Overexpressed Protein May Disrupt BRCA2 In Sporadic Breast, Ovarian Cancers
WASHINGTON (Reuters) - Researchers have identified a protein, EMSY, implicated in both familial and sporadic breast and ovarian cancers.
EMSY appears to disrupt the BRCA1 and BRCA2 genes, which are normally involved in DNA repair and transcriptional regulation, and may explain why some women without mutations in these genes develop breast cancer, according to a report in the November 26th issue of Cell.
To find the potential link between BRCA-associated and sporadic breast cancers, Dr. Tony Kouzarides from the Cancer Research U.K/Wellcome Trust Institute in Cambridge and colleagues evaluated 551 women with sporadic breast cancer. While their BRCA genes appeared normal, EMSY was overactive in some cases.
The researchers found that "EMSY maps to chromosome 11q13.5, a region known to be involved in breast and ovarian cancer." EMSY expression was also linked with "worse survival, specifically in node-negative breast cancer, suggesting that it may be of prognostic value."
The women whose EMSY protein was overactive had unusually aggressive breast cancer -- in fact, similar to women with BRCA2 mutations.
In several hundred Canadian breast cancer patients from British Columbia, women with overactive EMSY survived an average of 6.4 years, while those whose tumors were similar but without excess EMSY lived 14 years.
"Clearly, breast cancer with amplifications of EMSY are bad guys," Dr. Carlos Caldas, a University of Cambridge oncologist who worked on the study, said in a telephone interview.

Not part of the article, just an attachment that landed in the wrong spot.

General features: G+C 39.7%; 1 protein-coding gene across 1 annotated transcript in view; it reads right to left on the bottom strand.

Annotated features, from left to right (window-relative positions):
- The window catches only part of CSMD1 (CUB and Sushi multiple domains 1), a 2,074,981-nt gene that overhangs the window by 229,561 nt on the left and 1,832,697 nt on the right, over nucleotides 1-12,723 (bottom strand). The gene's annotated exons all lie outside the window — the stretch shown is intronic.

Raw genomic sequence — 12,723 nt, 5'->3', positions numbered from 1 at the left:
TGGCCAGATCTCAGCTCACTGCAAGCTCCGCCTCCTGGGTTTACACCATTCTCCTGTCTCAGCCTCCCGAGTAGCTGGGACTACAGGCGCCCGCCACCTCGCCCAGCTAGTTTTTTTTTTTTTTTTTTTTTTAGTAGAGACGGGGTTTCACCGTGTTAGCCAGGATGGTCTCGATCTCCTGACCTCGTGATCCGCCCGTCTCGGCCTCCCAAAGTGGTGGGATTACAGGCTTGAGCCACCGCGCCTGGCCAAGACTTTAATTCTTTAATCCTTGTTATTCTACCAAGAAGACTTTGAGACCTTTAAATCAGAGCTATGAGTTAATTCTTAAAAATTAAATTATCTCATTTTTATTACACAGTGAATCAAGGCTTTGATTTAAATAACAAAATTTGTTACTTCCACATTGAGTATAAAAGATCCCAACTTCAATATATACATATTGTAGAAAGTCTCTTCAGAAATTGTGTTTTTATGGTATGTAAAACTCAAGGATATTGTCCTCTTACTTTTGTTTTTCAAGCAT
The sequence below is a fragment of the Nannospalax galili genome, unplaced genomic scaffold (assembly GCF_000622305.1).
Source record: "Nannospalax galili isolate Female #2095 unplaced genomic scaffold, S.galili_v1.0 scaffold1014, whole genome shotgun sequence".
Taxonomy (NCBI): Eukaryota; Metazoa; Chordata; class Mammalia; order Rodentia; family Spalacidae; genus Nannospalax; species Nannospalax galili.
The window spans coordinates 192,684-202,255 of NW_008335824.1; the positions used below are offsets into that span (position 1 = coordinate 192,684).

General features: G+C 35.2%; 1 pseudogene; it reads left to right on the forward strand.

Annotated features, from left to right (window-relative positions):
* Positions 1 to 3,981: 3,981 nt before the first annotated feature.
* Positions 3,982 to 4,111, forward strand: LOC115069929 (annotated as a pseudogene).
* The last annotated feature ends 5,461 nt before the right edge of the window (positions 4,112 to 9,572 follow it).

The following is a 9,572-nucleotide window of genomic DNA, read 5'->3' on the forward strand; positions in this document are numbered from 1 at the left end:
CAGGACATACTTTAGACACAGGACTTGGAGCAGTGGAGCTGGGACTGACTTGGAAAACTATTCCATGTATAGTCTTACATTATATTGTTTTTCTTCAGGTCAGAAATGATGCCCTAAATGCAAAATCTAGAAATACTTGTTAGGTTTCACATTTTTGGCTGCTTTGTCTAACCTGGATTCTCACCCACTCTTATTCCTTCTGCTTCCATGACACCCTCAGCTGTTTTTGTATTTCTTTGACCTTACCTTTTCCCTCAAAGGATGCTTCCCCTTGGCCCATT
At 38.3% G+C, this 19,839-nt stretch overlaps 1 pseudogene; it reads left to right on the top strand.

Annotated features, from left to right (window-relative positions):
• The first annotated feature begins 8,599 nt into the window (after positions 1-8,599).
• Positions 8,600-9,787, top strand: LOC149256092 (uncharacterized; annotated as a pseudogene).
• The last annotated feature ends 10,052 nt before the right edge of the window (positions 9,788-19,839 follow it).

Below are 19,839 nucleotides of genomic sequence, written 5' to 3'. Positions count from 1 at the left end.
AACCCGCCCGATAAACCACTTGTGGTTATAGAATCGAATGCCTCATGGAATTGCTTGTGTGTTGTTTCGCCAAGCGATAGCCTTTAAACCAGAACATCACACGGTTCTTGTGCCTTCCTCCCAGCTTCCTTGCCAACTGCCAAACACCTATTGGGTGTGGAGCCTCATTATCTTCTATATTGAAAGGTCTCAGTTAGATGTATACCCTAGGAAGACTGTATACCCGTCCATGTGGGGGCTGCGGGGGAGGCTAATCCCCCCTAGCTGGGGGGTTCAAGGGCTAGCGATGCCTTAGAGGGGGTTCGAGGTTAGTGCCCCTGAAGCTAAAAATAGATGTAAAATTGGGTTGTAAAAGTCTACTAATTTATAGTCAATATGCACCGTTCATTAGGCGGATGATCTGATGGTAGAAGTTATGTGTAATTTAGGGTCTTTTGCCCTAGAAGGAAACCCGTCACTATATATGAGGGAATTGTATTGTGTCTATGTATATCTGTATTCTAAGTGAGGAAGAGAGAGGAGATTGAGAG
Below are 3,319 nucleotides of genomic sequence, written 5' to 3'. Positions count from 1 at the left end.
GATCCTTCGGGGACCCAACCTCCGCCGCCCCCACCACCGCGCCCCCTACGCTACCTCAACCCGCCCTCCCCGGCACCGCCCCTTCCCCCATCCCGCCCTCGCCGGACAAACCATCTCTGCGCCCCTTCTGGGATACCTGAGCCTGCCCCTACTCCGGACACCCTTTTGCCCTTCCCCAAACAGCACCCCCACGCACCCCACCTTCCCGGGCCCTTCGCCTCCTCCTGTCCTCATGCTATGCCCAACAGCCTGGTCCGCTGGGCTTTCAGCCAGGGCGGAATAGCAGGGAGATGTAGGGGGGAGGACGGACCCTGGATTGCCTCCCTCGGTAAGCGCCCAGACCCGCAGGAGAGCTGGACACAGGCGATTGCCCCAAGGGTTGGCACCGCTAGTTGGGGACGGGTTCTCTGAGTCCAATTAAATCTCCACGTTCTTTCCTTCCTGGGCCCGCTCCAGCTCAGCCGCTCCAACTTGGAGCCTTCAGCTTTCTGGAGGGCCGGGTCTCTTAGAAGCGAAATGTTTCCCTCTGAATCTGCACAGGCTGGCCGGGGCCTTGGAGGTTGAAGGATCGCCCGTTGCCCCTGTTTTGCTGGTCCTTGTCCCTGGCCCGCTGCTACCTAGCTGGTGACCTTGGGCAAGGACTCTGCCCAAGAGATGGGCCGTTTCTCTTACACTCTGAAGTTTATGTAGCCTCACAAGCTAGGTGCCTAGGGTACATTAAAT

EMSY was overactive in about 13% of sporadic cases of breast cancer and 17% of ovarian cancers, Dr. Caldas said. Both EMSY and BRCA seem to be DNA repair proteins. "Perhaps they interfere with each other," he speculated.
"The next step is to refine the function of the EMSY protein at the biochemical level," he added. "We want to identify what is special about these tumors, why they are so aggressive clinically."
Source: Cell 2003;115:523-535. [ Google search on this article ]
MeSH Headings: Biological Sciences : Biology : Breast Neoplasms : Gene Expression Regulation : Genetics : Genetics, Biochemical : Molecular Biology : Neoplasms : Neoplasms by Site : Genes, BRCA1 : Gene Silencing : Biological Sciences : DiseasesCopyright © 2002 Reuters Limited. All rights reserved. Republication or redistribution of Reuters content, including by framing or similar means, is expressly prohibited without the prior written consent of Reuters. Reuters shall not be liable for any errors or delays in the content, or for any actions taken in reliance thereon. Reuters and the Reuters sphere logo are registered trademarks and trademarks of the Reuters group of companies around the world.